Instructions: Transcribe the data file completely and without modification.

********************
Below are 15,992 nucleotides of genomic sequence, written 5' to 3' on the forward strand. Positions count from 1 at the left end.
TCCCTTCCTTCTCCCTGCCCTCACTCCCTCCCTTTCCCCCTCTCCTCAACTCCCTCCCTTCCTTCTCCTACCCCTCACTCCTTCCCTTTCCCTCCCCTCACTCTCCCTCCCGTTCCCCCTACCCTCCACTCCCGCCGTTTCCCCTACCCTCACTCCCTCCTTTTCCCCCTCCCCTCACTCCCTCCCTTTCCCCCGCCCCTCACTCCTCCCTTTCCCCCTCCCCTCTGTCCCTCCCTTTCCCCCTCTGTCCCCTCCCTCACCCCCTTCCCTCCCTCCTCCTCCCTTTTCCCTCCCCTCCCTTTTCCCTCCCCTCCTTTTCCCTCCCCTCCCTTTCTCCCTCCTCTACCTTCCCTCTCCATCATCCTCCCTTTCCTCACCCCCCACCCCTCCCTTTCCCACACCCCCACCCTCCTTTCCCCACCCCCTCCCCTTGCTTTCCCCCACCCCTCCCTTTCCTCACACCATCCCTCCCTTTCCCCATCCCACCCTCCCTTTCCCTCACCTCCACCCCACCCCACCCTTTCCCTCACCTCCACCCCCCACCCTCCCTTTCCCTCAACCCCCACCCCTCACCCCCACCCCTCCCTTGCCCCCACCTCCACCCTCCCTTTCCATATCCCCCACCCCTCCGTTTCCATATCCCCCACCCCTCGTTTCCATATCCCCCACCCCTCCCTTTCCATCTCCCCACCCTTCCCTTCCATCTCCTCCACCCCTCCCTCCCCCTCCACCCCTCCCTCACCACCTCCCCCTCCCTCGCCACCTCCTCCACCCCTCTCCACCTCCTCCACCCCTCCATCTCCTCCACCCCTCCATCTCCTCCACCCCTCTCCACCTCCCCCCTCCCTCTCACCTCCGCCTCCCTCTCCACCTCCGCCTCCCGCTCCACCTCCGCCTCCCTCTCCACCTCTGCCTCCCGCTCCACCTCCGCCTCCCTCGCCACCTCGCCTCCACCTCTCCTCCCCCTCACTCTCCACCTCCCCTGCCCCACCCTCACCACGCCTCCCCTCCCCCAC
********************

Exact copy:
Below are 15,992 nucleotides of genomic sequence, written 5' to 3' on the forward strand. Positions count from 1 at the left end.
TCCCTTCCTTCTCCCTGCCCTCACTCCCTCCCTTTCCCCCTCTCCTCAACTCCCTCCCTTCCTTCTCCTACCCCTCACTCCTTCCCTTTCCCTCCCCTCACTCTCCCTCCCGTTCCCCCTACCCTCCACTCCCGCCGTTTCCCCTACCCTCACTCCCTCCTTTTCCCCCTCCCCTCACTCCCTCCCTTTCCCCCGCCCCTCACTCCTCCCTTTCCCCCTCCCCTCTGTCCCTCCCTTTCCCCCTCTGTCCCCTCCCTCACCCCCTTCCCTCCCTCCTCCTCCCTTTTCCCTCCCCTCCCTTTTCCCTCCCCTCCTTTTCCCTCCCCTCCCTTTCTCCCTCCTCTACCTTCCCTCTCCATCATCCTCCCTTTCCTCACCCCCCACCCCTCCCTTTCCCACACCCCCACCCTCCTTTCCCCACCCCCTCCCCTTGCTTTCCCCCACCCCTCCCTTTCCTCACACCATCCCTCCCTTTCCCCATCCCACCCTCCCTTTCCCTCACCTCCACCCCACCCCACCCTTTCCCTCACCTCCACCCCCCACCCTCCCTTTCCCTCAACCCCCACCCCTCACCCCCACCCCTCCCTTGCCCCCACCTCCACCCTCCCTTTCCATATCCCCCACCCCTCCGTTTCCATATCCCCCACCCCTCGTTTCCATATCCCCCACCCCTCCCTTTCCATCTCCCCACCCTTCCCTTCCATCTCCTCCACCCCTCCCTCCCCCTCCACCCCTCCCTCACCACCTCCCCCTCCCTCGCCACCTCCTCCACCCCTCTCCACCTCCTCCACCCCTCCATCTCCTCCACCCCTCCATCTCCTCCACCCCTCTCCACCTCCCCCCTCCCTCTCACCTCCGCCTCCCTCTCCACCTCCGCCTCCCGCTCCACCTCCGCCTCCCTCTCCACCTCTGCCTCCCGCTCCACCTCCGCCTCCCTCGCCACCTCGCCTCCACCTCTCCTCCCCCTCACTCTCCACCTCCCCTGCCCCACCCTCACCACGCCTCCCCTCCCCCAC